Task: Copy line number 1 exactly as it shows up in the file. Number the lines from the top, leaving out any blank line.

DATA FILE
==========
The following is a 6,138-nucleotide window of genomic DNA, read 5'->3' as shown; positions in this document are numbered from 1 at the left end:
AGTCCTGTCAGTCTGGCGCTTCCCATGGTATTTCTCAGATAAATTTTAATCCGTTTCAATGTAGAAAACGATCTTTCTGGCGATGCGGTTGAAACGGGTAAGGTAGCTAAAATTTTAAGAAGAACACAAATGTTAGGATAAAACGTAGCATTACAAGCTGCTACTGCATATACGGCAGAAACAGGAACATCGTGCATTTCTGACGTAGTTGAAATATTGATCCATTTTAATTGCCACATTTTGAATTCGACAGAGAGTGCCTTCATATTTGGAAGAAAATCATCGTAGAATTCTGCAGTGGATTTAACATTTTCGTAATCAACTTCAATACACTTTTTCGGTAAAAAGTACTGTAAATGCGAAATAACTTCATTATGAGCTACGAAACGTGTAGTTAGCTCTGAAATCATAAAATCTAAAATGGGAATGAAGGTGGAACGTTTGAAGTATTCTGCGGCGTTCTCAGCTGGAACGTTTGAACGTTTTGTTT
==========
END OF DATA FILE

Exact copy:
The following is a 6,138-nucleotide window of genomic DNA, read 5'->3' as shown; positions in this document are numbered from 1 at the left end: